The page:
Pentagon cutbacks could trigger 7,000 job cuts in San Diego County over the next 12 months, driven by budget battles on Capitol Hill and the wind-down of the war in Afghanistan, according to a report released Thursday by the San Diego Military Advisory Council, or SDMAC.
Despite the expected downturn, military-related activities will continue to be the primary driver of the local economy, with direct and indirect spending supporting 22 percent of local jobs, the report said. But that's down from 25 percent in the current year.
"The region can be expected to see effects of the military’s downsizing and spending cutbacks going forward," warned the report, which was prepared in partnership with the Fermanian Business and Economic Institute at Point Loma Nazarene University.
Lynn Reaser, chief economist at the institute, said the impact could worsen if Congressional squabbling results in a temporary shutdown of the federal government, which she rates as a 50-50 possibility.
Although the effect on most federal workers would probably be short-lived, "non-essential" employees might be furloughed, which would be a drag on spending throughout the region, she said.
"Various contractors and firms reliant on federal dollars would also be adversely affected," she added.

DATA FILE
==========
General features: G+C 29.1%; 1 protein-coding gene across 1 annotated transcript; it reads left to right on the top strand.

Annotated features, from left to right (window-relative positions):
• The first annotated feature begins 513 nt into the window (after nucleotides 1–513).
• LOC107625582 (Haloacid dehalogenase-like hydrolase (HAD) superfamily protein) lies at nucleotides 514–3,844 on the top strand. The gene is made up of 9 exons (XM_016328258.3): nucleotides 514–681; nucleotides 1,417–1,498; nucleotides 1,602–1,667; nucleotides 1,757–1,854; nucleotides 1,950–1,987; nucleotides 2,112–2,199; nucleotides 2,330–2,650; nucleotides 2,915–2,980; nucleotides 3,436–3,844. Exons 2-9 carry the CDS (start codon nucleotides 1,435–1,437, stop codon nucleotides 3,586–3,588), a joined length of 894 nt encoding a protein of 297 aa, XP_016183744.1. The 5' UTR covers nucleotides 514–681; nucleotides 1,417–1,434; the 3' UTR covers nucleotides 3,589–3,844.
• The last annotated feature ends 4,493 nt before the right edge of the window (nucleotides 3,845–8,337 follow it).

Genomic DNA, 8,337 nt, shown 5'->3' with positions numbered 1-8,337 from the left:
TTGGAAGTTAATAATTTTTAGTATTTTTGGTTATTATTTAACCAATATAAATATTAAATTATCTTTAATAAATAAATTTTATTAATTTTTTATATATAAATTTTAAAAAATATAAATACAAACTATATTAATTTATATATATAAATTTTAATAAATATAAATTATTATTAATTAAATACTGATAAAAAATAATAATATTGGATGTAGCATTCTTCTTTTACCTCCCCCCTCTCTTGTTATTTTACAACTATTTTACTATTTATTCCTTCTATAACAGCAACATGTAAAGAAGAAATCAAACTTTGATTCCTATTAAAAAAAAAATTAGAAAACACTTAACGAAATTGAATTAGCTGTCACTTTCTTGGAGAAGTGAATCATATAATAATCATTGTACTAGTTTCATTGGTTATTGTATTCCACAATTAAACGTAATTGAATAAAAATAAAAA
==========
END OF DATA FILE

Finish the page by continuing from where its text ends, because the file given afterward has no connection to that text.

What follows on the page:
To cushion against the decline, the report suggests, local firms should hone their cutting-edge technologies "as competition for a piece of a smaller procurement budget pie intensifies." And they should look for commercial and consumer uses for their products, as Qualcomm Inc. (Nasdaq: QCOM) founder Irwin Jacobs did during the post-Cold War cutbacks in the early 1990s.
Military spending in San Diego County stagnated over the past year, largely due to the federal budget sequester that took effect in March. Contracts were scaled back, repairs and maintenance were postponed, training operations were disrupted and civilian personnel were placed on furlough.
"Overall, San Diego’s defense complex weathered the storm relatively well, but certain segments were significantly and negatively affected," the report said.
But the situation is projected to worsen next year.
The report predicted direct and indirect military spending in San Diego County will slide from an estimated $32.2 billion in fiscal 2013 to $31.9 billion next year, a 1 percent drop that will feel more like 3 percent after factoring in the effects of inflation.
As a result, the number of local jobs supported by military spending is projected to slide from 302,000 this year to 295,000 in 2014.
Construction companies might face the sharpest cutbacks. Building projects that were launched as federal stimulus projects during the depths of the recession are now winding down, with no major undertakings on the horizon. The largest project, a $465 million hospital in Camp Pendleton, is slated to be finished by mid-December, six months ahead of schedule.
On the other hand, San Diego is projected to weather the cutbacks better than other regions throughout the country, since it is benefiting from a shift of Navy forces to the Pacific Rim as well as a continuing emphasis by the Pentagon on high-tech research, development and production.
"Military and defense-linked activities will continue to represent a major force in San Diego’s economy for many years into the future," the report concludes. "That support, however, should not be taken for granted."